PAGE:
With winter on its way, face masks littering the streets and rapidly escalating concerns about downtown safety, the issue of trash removal is becoming a bone of contention between the city and Queen Street businesses.
"You walk around and you see masks everywhere. That's a health concern," says Paul Mason, a director of the Downtown Association.
"We have a long downtown. Coffee cups, poo bags everywhere. It's not inviting."
"If you want to have people downtown, you want to have clean, all year round," Mason told the Downtown Association's monthly meeting on Oct. 14.
The meeting was told by the association's acting manager, Ashlyn McMillan, that the large city garbage receptacles are removed for the winter months.
The only cans available are small black receptacles hung by Sault Transit on Queen Street bus shelters or on nearby posts.
There's only six of them, approximately one per block, and they're all on one side of the street, McMillan said.
They're much smaller than the freestanding public works containers, not a great deal larger than the waste basket that office workers used to have under their desks.
"I worry that it's not enough. We have such a high volume of trash in the winter," McMillan said.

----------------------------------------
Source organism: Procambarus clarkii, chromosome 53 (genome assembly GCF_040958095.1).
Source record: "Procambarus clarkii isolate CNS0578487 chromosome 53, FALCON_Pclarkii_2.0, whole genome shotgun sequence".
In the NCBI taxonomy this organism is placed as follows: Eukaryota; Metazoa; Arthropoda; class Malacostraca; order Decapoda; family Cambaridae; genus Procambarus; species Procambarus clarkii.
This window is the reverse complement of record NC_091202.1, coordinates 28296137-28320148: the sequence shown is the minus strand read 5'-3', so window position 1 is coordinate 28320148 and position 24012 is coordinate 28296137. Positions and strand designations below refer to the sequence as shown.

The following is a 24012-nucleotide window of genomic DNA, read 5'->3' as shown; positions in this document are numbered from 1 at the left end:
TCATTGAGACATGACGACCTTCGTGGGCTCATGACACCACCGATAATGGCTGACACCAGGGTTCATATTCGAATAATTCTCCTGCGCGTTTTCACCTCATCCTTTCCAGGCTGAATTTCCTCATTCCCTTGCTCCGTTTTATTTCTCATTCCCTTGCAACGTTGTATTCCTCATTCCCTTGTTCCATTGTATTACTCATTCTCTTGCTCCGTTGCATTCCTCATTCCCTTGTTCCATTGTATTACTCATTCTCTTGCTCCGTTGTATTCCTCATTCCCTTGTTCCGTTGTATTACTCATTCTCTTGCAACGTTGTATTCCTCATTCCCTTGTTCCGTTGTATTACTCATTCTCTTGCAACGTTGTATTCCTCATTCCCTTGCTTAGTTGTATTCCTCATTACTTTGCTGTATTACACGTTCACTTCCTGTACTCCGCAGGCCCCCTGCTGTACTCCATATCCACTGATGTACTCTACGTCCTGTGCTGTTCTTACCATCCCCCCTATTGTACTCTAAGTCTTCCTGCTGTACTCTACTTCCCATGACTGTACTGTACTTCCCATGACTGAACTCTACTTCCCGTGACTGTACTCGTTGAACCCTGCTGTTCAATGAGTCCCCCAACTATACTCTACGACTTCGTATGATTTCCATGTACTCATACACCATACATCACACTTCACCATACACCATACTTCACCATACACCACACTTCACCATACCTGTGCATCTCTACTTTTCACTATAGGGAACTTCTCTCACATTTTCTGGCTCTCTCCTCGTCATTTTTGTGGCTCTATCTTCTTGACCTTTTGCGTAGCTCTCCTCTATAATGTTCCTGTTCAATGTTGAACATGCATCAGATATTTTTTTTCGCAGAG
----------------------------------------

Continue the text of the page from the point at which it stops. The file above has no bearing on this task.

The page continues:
"I would love to see at least one more can on the other side of the street, at minimum."
"I did call Blind River, Elliott Lake, Wawa and Sudbury, and the only place that brought their cans in was Wawa. Every other municipality leaves their garbage cans out all winter."
"I personally don't think it's enough because the other side of the street has nothing," she said.
Paul Mason pointed out that the Downtown Association's boundaries stretch 1.5 kilometres from Pim Street to Dennis.
"Six garbage cans... is not nearly enough. It's not a good idea to have garbage cans on one side of the street."
"The absolute bare minimum is one can per side per block."
"A good start is two cans per side per block. Three is ideal," Mason told the meeting.
"Nothing greedy here. I called around all Ontario. People laugh at me when I tell them how many garbage cans we have downtown.
"It's kind of embarrassing to only have six small black cans that you can't really see. Paint them a bright yellow or orange so people can see where they are."
Susan Hamilton Beach, the city's director of public works, tells SooToday that the winter prohibition against overnight parking on city streets comes into effect this weekend, and trash receptacles downtown, in local parks and on the Hub Trail will not longer be used because her staff must shift its focus to snow removal.
Brent Lamming, director of community services responsible for Sault Transit, says there were just five small receptacles on Queen Street last year.
Three new ones have been added this year, Lamming said, including one in front of the courthouse.
The Downtown Association is pushing the city's public works department to restore winter trash collection by public works staff.
Kristi Cistaro, the association's chair, figures core-area businesses can make a good case.
"They're not taking away the parking meters for the winter," she says.